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Stateside Processing of Unlawful Presence Waiver

by: Justin Burton

Update on the Proposed Rule Change for Provisional Unlawful Presence Waivers for Certain Immediate Relatives of U.S. Citizens

On March 30, 2012, the Department of Homeland Security (DHS) proposed changes to the existing waiver process that would allow certain immediate relatives (spouse, children or parents of a U.S. citizen) who can demonstrate extreme hardship to a U.S. citizen spouse or parent to receive a provisional waiver of the unlawful presence bars before leaving the United States.

Under the current process, immediate relatives can obtain a waiver of the unlawful presence bar if they show that a U.S. citizen spouse or parent will experience extreme hardship if they are required to remain outside the United States and that they warrant a favorable exercise of discretion. However, in order to obtain the waiver, these individuals must depart the United States to apply and must wait abroad while their application is processed.

The proposed rules would allow a return to the United States within a shorter period of time than under the current waiver process, only requiring an individual who receives a waiver to leave the United States to attend their immigrant visa interview with a DOS consular officer. This proposed process will not affect an individual’s current immigration status and all eligible individuals are still required to depart the United States and must meet all legal requirements for issuance of an immigrant visa and admission to the United States.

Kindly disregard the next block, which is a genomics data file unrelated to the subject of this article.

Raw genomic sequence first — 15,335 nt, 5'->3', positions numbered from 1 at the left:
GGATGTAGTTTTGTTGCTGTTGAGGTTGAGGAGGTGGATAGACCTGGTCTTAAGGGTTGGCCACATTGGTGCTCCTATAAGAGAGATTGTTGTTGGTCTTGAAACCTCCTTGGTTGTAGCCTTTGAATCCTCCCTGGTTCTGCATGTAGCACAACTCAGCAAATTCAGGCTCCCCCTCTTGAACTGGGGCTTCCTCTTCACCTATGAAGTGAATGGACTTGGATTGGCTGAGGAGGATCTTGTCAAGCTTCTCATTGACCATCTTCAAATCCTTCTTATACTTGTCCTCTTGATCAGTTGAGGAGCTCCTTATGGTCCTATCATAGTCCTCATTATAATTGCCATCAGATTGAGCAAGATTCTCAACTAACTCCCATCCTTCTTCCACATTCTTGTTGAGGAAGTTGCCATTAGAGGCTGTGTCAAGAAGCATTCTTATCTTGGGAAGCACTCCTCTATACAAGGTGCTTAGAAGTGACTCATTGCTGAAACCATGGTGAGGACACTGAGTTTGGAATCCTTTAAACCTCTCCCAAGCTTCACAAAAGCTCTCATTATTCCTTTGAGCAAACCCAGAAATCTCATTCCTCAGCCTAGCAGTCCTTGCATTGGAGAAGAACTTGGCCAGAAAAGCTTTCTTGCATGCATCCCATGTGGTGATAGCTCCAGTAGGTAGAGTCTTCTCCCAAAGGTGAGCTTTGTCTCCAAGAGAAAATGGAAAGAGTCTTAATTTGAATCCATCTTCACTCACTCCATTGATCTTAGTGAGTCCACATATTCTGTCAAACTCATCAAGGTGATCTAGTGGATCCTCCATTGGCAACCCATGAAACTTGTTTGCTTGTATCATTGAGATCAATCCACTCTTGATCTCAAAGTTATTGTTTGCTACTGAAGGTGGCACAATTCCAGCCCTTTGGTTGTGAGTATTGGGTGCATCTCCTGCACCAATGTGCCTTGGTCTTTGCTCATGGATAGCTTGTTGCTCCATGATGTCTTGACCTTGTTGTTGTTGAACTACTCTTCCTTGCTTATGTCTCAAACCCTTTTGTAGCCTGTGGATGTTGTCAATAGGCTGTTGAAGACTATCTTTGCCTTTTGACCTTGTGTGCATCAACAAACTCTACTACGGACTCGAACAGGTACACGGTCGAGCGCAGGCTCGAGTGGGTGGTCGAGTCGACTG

Under this proposed rule, an individual qualifies if he or she:

– Is physically present in the United States;

– Is at least 17 years of age;

– Is the beneficiary of an approved immigrant visa petition (I-130) classifying him or her as an immediate relative of a U.S. citizen;

– Is actively pursuing the immigrant visa process and has already paid the Department of State immigrant visa processing fee;

– Is not subject to any other grounds of inadmissibility other than unlawful presence; and

– Can demonstrate that the refusal of admission would result in extreme hardship to a U.S. citizen spouse or parent.

A final rule on this proposed rule change has not been published and applications or requests for these waivers are not being accepted at this time. While the current waiver process remains in place and will continue to remain for those who may not be eligible for a provisional waiver, this proposed rule will significantly benefit thousands of waiver applicants in the United States by providing a greater assurance of success before they travel to a consulate for their immigrant visa interview. For additional detailed information regarding this proposed rule change, please visit the Government website: www.uscis.gov/provisionalwaiver.

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